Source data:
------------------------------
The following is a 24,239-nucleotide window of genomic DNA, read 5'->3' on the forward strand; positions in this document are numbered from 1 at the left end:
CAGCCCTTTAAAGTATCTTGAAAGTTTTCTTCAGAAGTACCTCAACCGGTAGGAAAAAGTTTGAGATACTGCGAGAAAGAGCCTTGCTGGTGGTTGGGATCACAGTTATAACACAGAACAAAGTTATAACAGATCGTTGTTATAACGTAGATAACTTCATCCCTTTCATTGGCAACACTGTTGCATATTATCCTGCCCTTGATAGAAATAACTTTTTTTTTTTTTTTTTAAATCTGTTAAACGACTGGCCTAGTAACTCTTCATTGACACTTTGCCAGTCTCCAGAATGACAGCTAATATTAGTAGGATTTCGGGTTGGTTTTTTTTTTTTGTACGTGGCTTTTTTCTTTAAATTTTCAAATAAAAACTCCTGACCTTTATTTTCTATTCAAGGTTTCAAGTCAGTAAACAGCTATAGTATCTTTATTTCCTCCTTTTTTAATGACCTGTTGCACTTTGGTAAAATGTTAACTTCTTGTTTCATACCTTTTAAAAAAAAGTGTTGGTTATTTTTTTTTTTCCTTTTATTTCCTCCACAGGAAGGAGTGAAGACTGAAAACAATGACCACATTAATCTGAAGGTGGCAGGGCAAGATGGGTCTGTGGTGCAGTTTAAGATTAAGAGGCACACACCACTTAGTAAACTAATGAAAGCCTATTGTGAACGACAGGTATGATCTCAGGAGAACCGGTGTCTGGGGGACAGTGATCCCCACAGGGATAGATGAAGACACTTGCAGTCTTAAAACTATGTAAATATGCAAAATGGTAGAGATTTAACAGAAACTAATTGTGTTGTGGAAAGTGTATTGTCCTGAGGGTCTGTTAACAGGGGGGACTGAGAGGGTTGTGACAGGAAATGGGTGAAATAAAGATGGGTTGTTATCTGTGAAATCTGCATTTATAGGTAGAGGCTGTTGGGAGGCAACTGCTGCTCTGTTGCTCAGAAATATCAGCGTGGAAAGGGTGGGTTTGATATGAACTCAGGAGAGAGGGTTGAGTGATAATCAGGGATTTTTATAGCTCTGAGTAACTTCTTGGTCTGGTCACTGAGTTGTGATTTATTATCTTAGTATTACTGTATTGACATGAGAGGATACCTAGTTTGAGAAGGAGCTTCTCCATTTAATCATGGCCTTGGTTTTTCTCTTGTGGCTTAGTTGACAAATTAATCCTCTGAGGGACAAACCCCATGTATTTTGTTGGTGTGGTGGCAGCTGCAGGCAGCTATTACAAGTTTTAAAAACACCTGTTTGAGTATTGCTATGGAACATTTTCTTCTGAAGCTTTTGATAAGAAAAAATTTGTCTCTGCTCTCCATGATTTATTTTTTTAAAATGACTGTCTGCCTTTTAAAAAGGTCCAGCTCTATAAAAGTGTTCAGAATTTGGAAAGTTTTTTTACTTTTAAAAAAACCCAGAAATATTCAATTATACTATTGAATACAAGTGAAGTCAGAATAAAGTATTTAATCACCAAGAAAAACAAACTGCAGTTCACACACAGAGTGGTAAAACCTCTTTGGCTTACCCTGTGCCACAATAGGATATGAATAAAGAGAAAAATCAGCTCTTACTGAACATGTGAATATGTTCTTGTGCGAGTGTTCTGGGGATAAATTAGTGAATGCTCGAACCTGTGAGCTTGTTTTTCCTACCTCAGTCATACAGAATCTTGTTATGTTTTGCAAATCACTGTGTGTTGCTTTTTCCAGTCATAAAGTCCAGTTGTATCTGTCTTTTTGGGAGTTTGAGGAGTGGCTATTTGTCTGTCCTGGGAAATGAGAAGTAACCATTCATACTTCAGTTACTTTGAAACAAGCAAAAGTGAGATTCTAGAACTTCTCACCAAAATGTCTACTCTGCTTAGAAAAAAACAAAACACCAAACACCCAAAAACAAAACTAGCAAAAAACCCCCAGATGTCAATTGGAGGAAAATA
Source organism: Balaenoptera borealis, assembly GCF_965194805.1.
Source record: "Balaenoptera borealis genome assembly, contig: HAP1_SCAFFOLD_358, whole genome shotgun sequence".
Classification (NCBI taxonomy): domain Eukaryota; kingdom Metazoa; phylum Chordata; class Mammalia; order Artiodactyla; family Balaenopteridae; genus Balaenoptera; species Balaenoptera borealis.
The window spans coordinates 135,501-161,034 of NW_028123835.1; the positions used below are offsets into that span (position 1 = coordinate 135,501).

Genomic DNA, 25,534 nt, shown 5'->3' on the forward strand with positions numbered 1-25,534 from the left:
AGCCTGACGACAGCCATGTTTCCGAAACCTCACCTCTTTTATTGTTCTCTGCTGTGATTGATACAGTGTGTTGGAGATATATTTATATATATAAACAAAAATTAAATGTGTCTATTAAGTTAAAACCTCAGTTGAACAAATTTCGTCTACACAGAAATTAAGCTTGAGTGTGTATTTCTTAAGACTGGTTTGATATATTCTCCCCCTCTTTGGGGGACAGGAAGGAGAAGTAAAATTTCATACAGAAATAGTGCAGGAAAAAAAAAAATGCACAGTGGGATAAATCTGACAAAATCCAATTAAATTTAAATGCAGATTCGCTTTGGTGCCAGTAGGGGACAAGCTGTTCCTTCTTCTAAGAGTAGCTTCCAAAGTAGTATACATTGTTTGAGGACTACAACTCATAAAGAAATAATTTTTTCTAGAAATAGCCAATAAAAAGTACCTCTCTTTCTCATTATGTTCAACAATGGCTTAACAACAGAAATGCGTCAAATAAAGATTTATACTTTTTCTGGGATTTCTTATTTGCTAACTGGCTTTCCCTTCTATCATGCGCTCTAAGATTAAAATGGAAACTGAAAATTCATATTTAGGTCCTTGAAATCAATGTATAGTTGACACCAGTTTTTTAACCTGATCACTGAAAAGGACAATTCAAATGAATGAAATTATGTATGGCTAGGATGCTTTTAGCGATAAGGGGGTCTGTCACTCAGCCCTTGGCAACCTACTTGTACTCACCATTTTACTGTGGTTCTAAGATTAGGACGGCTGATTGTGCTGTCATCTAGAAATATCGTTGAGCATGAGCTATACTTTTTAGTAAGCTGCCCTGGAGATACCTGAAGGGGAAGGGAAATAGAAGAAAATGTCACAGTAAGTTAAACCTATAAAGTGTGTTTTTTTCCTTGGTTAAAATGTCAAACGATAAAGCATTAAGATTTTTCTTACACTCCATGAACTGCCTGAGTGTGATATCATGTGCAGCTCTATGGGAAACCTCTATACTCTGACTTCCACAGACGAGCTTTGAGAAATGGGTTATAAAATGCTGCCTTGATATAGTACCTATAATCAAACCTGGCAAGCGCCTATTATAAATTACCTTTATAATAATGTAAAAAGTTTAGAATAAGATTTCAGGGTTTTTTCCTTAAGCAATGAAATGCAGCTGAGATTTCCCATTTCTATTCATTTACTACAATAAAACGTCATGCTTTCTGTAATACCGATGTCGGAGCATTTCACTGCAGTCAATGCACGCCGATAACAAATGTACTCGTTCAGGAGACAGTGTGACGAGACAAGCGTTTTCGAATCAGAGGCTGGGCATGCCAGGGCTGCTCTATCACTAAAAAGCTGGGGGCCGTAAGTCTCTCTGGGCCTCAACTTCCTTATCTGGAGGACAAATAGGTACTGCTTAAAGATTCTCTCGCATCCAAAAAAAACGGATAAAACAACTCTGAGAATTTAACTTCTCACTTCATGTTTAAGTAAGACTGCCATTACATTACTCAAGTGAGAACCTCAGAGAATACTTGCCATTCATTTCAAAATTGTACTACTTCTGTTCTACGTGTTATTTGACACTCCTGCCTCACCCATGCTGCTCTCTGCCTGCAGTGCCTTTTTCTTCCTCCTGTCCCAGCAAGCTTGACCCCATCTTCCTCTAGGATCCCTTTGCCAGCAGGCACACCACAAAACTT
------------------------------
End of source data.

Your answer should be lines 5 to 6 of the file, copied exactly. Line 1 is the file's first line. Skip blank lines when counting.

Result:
Classification (NCBI taxonomy): domain Eukaryota; kingdom Metazoa; phylum Chordata; class Mammalia; order Artiodactyla; family Balaenopteridae; genus Balaenoptera; species Balaenoptera borealis.
The window spans coordinates 135,501-161,034 of NW_028123835.1; the positions used below are offsets into that span (position 1 = coordinate 135,501).